Still, more and more houses are getting water and electricity smart meters of one sort or another. Various new home automation, like the Belkin Wemo, are hitting the market, and that is not to mention all the home brew efforts that various hackers are putting together themselves.
As you can see from other posts on this blog, I’ve been having a bit of fun playing around my Current Cost smart electricity meter, as well as playing around with the Raspberry Pi and PiFace, which has got me thinking about building a number of appliances around the place to solve a number of real world problems around the house – monitoring and controlling a number of things (I’ll post some more on this later).
So, problem is, all these devices have their own ways of talking to them, reading data and controlling them, and I thought it’d be cool if we had a common and easily extensible API, which you could talk to using standard web technologies. Having such a platform would enable people to start wiring things together in unexpected ways, using a variety of different devices, the more apis get added the more possibilities you have!
Hacked together as an itch-scratching weekend project, Home.API is my first stab at solving the problem. It is a PHP 5.3+ web app that runs on a web server and is designed to be easily extensible through simple plugins and human readable configuration files.
Out of the box it includes a couple of demo plugins, and a simple dashboard, although the real power comes from its extensible JSON API which can be accessed by simple web calls.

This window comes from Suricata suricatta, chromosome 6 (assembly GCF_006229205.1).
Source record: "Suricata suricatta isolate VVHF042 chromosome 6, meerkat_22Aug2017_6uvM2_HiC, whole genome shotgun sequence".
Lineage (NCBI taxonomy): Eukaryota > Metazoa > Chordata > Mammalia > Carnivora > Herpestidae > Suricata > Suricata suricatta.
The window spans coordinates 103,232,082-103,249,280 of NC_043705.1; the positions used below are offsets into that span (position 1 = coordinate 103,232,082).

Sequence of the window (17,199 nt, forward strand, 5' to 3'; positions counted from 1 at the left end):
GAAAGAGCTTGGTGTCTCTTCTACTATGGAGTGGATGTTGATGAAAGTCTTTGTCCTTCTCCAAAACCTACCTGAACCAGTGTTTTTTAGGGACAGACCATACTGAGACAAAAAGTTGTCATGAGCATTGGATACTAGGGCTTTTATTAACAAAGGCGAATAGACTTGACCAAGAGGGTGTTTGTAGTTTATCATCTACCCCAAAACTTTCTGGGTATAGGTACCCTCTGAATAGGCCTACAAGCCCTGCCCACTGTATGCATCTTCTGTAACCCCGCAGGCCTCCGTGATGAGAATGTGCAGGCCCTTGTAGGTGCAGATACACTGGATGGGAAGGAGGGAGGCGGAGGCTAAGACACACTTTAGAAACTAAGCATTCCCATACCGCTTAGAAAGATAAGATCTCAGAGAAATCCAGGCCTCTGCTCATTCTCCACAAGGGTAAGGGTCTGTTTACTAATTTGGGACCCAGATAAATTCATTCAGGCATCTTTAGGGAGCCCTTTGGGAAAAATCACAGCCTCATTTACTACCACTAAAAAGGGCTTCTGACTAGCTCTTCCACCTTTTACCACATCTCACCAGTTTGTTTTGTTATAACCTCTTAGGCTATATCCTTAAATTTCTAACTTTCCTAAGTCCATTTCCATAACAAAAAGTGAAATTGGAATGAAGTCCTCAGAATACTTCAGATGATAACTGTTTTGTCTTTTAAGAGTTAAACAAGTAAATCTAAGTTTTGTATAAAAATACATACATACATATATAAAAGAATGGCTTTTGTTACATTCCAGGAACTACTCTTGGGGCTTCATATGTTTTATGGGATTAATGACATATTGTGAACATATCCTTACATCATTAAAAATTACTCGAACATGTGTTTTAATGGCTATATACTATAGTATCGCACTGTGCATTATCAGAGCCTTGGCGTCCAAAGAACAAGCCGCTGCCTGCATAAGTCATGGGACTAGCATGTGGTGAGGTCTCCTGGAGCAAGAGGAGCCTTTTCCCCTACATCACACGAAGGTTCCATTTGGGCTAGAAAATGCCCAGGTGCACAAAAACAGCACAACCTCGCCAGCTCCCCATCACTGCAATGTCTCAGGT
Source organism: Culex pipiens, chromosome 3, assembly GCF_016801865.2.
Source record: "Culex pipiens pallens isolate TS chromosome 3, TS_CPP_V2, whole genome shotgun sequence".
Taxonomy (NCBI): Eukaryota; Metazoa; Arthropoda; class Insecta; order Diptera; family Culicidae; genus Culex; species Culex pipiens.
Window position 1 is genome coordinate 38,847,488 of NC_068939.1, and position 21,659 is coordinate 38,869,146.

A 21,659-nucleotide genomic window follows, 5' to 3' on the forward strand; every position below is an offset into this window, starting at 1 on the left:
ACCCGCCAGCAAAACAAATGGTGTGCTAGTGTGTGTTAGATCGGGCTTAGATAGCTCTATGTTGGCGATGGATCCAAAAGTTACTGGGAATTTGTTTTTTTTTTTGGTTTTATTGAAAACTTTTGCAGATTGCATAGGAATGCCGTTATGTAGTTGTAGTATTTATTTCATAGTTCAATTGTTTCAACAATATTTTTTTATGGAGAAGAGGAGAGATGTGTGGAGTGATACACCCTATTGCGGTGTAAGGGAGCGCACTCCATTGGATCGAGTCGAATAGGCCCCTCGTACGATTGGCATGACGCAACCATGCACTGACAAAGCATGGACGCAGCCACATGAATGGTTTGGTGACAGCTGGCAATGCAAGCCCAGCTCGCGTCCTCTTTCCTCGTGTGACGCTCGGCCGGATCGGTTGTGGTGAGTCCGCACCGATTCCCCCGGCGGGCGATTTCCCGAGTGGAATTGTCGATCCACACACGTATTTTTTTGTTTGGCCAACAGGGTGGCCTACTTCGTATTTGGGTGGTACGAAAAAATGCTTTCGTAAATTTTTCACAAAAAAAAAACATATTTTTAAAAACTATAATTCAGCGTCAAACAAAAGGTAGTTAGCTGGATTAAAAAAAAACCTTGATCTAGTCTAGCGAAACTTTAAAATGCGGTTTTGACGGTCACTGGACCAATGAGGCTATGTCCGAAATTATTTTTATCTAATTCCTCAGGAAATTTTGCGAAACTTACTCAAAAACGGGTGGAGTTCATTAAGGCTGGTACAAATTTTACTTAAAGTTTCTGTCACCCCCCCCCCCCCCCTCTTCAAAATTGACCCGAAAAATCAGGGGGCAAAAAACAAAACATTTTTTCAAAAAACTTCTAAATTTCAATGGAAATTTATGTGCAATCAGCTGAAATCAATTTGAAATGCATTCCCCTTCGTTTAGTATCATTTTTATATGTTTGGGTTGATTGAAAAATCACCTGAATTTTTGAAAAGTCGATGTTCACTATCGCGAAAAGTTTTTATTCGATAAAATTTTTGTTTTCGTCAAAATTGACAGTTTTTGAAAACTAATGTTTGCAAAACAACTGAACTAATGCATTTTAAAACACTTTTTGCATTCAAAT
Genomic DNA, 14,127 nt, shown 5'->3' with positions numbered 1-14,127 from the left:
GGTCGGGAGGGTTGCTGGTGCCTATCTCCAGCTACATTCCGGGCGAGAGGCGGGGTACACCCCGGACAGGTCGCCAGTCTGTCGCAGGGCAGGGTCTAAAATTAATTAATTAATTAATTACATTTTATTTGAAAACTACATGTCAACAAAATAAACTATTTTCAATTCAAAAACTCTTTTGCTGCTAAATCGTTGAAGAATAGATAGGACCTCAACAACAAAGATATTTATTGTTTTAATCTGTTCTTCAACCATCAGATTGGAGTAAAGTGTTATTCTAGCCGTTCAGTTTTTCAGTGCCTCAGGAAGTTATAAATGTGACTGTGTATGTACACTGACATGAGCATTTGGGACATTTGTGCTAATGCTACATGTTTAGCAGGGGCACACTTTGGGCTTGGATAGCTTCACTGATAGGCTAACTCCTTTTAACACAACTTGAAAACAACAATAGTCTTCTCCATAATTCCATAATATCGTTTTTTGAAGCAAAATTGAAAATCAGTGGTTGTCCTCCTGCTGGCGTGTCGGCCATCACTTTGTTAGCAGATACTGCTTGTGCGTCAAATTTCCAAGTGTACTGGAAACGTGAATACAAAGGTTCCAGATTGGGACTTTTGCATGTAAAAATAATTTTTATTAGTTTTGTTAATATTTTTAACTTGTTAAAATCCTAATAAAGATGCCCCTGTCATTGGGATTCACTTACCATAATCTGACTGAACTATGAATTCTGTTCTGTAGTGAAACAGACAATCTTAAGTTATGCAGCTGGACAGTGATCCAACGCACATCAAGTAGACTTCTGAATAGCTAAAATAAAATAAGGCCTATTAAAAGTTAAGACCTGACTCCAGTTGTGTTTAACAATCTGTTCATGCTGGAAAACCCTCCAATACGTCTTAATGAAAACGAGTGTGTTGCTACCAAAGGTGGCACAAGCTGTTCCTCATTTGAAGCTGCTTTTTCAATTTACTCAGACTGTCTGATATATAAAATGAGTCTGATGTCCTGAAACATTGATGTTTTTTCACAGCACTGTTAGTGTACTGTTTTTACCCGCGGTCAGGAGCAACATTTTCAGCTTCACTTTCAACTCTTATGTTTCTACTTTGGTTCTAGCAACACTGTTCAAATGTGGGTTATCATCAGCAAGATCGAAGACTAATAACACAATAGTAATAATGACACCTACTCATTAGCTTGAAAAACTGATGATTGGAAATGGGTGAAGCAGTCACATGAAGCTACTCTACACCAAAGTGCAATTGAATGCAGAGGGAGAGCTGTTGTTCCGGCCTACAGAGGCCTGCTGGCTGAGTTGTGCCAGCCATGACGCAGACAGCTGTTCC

- Simple plugin format and configuration files.
- Wire up the API in a branch structure which suits, use each plugin multiple times.
- Simple but powerful development dashboard.
- Currently a JSON API, but trivial to extend to other output formats using a powerful template system.
Format of an endpoint definition file
You API is defined using one or more configuration files in the
/def directory. The configuration file contains a number of entries, separated by blank lines, each one defines the endpoint, class to use, and any initialisation parameters.
Making a call
Making an API call is simply a matter of making a call to a URL
function.format is the exposed method of the plugin class, and format is the template to use (e.g.
Each of these endpoints can act independently, and in our example you might be able to execute commands like:
Have a play, and let me know what you think!